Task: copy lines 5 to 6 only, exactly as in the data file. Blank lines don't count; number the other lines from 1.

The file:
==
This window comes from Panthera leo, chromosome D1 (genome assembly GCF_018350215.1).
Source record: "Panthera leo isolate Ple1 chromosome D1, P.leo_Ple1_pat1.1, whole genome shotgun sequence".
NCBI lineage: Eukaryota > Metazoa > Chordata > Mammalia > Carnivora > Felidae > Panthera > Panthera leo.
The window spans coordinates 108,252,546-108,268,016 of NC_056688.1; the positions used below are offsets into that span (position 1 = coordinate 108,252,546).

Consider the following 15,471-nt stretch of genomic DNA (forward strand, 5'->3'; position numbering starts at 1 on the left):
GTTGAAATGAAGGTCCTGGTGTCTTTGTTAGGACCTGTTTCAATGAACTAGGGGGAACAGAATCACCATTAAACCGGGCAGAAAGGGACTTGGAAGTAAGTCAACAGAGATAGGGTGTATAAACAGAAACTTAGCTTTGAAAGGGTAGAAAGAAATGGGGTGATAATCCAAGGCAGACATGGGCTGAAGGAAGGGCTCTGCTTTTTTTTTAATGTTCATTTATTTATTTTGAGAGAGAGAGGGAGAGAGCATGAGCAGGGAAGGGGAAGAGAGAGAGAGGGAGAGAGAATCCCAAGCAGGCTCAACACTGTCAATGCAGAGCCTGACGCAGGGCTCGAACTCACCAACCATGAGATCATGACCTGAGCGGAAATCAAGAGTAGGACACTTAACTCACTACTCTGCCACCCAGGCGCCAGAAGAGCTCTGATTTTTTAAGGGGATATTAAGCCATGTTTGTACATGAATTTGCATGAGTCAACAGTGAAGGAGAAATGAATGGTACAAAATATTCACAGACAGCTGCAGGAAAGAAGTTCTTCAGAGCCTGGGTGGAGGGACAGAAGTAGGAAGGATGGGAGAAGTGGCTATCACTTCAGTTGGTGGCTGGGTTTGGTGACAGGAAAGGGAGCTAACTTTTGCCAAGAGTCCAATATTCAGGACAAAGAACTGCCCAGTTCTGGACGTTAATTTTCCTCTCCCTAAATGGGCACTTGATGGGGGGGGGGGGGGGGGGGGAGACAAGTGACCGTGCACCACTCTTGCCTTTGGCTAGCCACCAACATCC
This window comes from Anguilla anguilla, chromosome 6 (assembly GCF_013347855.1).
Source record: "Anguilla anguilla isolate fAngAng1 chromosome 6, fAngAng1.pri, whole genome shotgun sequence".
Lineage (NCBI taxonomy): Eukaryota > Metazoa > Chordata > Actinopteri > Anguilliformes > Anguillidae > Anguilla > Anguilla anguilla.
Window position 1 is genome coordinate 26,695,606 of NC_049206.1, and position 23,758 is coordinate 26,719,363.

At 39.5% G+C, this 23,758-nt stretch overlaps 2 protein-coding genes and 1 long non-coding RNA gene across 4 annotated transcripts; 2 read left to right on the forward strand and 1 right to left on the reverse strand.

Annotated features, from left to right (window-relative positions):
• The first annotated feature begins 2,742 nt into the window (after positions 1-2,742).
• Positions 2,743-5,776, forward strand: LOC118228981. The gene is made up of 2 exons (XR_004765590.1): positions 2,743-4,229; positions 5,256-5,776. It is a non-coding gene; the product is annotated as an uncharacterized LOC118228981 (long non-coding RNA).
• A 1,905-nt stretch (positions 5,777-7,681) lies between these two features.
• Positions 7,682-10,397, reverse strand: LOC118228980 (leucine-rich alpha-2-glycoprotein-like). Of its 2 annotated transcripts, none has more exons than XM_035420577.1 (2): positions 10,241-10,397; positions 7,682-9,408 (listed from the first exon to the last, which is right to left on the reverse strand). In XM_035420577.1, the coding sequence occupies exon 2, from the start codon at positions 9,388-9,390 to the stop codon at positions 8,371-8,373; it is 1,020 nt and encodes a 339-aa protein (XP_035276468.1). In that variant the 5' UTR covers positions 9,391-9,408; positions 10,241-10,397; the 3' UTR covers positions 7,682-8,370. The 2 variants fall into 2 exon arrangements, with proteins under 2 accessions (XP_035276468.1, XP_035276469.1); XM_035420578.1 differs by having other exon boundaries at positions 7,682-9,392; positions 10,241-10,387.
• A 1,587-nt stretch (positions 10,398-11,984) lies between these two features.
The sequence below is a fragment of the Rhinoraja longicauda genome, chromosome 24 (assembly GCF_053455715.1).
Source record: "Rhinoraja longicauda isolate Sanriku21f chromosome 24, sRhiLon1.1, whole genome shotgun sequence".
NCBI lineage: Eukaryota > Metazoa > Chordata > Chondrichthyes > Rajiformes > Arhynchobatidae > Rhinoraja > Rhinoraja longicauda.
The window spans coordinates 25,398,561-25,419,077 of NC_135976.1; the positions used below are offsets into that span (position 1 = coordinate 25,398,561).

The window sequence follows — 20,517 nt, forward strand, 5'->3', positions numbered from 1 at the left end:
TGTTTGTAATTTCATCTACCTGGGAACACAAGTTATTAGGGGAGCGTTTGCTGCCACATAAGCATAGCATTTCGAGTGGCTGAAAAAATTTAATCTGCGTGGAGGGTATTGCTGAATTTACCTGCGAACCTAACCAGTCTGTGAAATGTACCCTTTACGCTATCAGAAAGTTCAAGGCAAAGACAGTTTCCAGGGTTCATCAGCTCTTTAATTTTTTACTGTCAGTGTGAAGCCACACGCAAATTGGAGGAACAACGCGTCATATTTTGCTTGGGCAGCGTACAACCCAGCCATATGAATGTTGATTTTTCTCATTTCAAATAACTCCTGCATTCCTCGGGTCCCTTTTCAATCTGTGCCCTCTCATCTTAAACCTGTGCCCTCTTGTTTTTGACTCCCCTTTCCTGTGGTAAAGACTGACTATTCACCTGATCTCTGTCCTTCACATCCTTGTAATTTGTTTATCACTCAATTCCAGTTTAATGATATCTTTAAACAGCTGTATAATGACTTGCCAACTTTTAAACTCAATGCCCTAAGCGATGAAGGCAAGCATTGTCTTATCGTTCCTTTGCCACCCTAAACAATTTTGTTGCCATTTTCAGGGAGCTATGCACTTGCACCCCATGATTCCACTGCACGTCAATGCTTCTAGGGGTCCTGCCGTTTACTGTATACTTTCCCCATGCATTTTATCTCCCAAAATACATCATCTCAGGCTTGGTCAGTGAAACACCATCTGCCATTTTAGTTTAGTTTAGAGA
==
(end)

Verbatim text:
Consider the following 15,471-nt stretch of genomic DNA (forward strand, 5'->3'; position numbering starts at 1 on the left):
GTTGAAATGAAGGTCCTGGTGTCTTTGTTAGGACCTGTTTCAATGAACTAGGGGGAACAGAATCACCATTAAACCGGGCAGAAAGGGACTTGGAAGTAAGTCAACAGAGATAGGGTGTATAAACAGAAACTTAGCTTTGAAAGGGTAGAAAGAAATGGGGTGATAATCCAAGGCAGACATGGGCTGAAGGAAGGGCTCTGCTTTTTTTTTAATGTTCATTTATTTATTTTGAGAGAGAGAGGGAGAGAGCATGAGCAGGGAAGGGGAAGAGAGAGAGAGGGAGAGAGAATCCCAAGCAGGCTCAACACTGTCAATGCAGAGCCTGACGCAGGGCTCGAACTCACCAACCATGAGATCATGACCTGAGCGGAAATCAAGAGTAGGACACTTAACTCACTACTCTGCCACCCAGGCGCCAGAAGAGCTCTGATTTTTTAAGGGGATATTAAGCCATGTTTGTACATGAATTTGCATGAGTCAACAGTGAAGGAGAAATGAATGGTACAAAATATTCACAGACAGCTGCAGGAAAGAAGTTCTTCAGAGCCTGGGTGGAGGGACAGAAGTAGGAAGGATGGGAGAAGTGGCTATCACTTCAGTTGGTGGCTGGGTTTGGTGACAGGAAAGGGAGCTAACTTTTGCCAAGAGTCCAATATTCAGGACAAAGAACTGCCCAGTTCTGGACGTTAATTTTCCTCTCCCTAAATGGGCACTTGATGGGGGGGGGGGGGGGGGGGGAGACAAGTGACCGTGCACCACTCTTGCCTTTGGCTAGCCACCAACATCC